A new feature could be coming to CynaogenMod in the near future that strengthens personal privacy with a single checkbox. It's called Run in Incognito Mode, and it's being developed by Cyanogen himself, Steve Kondik. It's a simple feature that could change how comfortable you are with your apps.
Over the weekend, Android Police received a tip about a serious privacy hole in Facebook Pages Manager for Android that made some privately uploaded photos public. Shortly after I made the details of the issue public, Facebook Security got in touch and let us know that its engineers were looking into the report and trying to get a fix up soon.
At 4:19pm PT today, I received a follow-up email from Facebook Security that confirmed a fix had been rolled out server-side, and no app update was necessary.
Stop me if you've heard this one before: Facebook has a privacy hole that exposes private information to the public. And it's a serious one, this time in Facebook Pages Manager for Android, which has been installed over 5 million times since January of this year. Let me explain.
Update 5/26/13 11:30pm PT: Rory from Facebook Security has informed me that the company is looking into the issue and "will try to get a fix up soon."
Update 5/27/13 06:28pm PT: Facebook patched the issue.
We briefly touched yesterday on Bitdefender's new privacy protection utility Clueful, but today we'd like to take a closer look at everything the app has to offer, along with what makes it stand out from the crowd.
For those who may not have caught yesterday's post (where we're also giving away two Galaxy S4 i9500s and two HTC Ones), Clueful is best described as a "personal privacy consultant" that offers full details of what your apps are actually doing behind the scenes.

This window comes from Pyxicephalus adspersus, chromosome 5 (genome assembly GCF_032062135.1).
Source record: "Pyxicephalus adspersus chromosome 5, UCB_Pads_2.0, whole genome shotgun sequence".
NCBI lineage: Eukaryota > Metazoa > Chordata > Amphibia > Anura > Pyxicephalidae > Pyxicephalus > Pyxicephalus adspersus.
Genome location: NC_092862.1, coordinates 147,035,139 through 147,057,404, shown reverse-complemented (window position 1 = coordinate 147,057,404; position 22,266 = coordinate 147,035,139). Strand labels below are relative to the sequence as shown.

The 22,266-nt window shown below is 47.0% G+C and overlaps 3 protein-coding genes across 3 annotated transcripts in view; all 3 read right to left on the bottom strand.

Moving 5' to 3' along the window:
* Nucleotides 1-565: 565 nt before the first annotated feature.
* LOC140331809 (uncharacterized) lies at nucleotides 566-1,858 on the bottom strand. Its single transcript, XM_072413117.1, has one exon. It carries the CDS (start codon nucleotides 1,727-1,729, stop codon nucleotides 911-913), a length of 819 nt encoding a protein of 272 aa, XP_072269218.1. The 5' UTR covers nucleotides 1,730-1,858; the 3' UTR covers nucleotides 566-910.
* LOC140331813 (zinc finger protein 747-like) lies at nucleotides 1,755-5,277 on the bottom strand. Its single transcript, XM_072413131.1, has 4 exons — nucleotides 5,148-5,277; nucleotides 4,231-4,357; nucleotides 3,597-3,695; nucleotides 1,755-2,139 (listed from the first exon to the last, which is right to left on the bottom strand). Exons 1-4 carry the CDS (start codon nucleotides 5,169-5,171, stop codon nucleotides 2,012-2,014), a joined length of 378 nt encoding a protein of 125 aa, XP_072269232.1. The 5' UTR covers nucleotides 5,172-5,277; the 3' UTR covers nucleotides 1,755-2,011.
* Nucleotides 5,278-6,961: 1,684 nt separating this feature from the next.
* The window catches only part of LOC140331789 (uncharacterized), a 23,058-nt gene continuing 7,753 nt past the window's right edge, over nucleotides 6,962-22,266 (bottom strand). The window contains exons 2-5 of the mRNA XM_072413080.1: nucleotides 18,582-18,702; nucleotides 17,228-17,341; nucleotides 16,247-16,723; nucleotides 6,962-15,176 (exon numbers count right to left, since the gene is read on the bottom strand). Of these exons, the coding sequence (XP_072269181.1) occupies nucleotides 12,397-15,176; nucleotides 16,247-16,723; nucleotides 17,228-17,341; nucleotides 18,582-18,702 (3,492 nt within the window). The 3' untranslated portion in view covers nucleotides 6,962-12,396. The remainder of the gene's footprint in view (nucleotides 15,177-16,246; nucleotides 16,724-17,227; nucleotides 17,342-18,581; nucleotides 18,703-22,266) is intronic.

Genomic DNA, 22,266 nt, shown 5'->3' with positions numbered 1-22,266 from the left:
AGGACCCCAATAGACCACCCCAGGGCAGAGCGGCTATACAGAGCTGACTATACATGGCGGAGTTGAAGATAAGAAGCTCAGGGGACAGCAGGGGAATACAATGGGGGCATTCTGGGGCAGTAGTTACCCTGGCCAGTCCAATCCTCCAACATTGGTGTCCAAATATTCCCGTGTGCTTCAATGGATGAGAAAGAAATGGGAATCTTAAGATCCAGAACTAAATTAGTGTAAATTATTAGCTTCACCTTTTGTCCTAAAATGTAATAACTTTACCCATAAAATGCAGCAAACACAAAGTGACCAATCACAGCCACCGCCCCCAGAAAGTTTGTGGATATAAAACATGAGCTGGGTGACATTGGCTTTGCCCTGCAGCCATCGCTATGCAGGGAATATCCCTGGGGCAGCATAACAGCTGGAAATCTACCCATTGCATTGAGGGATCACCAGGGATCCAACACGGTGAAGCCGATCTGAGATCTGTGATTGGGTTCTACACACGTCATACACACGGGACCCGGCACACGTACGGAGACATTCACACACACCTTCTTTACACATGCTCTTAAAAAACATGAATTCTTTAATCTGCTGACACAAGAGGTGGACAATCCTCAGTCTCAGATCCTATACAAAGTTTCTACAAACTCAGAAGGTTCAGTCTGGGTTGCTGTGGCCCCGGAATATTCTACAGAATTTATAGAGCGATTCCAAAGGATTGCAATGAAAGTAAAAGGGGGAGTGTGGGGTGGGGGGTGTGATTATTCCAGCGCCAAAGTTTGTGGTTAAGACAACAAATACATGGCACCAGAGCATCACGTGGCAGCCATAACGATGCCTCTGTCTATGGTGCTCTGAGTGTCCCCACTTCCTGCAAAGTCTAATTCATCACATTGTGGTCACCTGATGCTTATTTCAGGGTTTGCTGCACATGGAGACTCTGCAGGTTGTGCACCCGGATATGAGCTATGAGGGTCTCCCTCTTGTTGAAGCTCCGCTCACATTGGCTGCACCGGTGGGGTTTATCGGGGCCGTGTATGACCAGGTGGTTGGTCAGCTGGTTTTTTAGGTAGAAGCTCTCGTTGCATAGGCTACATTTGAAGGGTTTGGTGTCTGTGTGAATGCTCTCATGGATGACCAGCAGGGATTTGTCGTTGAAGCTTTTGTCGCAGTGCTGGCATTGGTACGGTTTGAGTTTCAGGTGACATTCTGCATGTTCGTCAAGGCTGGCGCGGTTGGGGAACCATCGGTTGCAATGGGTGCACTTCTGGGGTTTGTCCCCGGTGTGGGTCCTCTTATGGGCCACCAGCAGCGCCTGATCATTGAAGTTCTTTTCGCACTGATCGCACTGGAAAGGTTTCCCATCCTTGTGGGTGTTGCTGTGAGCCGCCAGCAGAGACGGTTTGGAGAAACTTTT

Have you ever wondered just how private your data is? How protected your personal info is? For all you know, apps could be running off sharing your phone number, contact log, and device ID to third parties. Or even worse, they could be doing so over an unencrypted connection. I shudder at the very thought.
This contest is now over.
The final results are listed below. If you've won, you will be contacted in the near future.
"Burner" cellphones, pre-paid phones that are used and discarded, have become a handy way to protect your identity if you find yourself dealing with people you might not otherwise want to meet. Just lately it has become possible to get "disposable" phones without the phone, thanks to apps like Hushed, which provides a limited-use virtual number that can be easily substituted for your real one. Burner is a new competitor in the same vein, happily landing on Android after considerable success on iOS.
Update: So, scratch all that. Steve Kondik took to G+ today to say that CM will return the opt-out option and will not require users to share data. Though it's with a heavy heart, it seems. Expressing some exasperation, he had this to say on the matter:
We've all had this happen: your phone rings and the caller ID shows only a number because the contact isn't in your address book. You've no idea who it is, so you reluctantly answer. Turns out it's either someone you don't want to talk to, a wrong number, a bill collector, or some other person you'd have rather avoided.
Before today, an app called Mr. Number could've made that scenario play out a little bit differently.
One of the changes to the Play Store announced at Google I/O as "coming soon" was the ability for app developers to publish links to their privacy policies, thus making their intentions more transparent right out of the gate. By using Android apps, we allow a lot of personal information to travel through the tubes, and it's in everyone's best interests to disclose just what exactly happens to it in an open way.
Google's data collection policies have been the subject of intense debate lately. From consolidating its privacy policies into one big document, to using personal Google+ info to power search results, Google and data have been making plenty of headlines. If it makes you feel any better, though, Google's totally willing to share that data with you! Enter Google's new Account Activity Feature.The service is opt-in and gives users a monthly report of their account usage.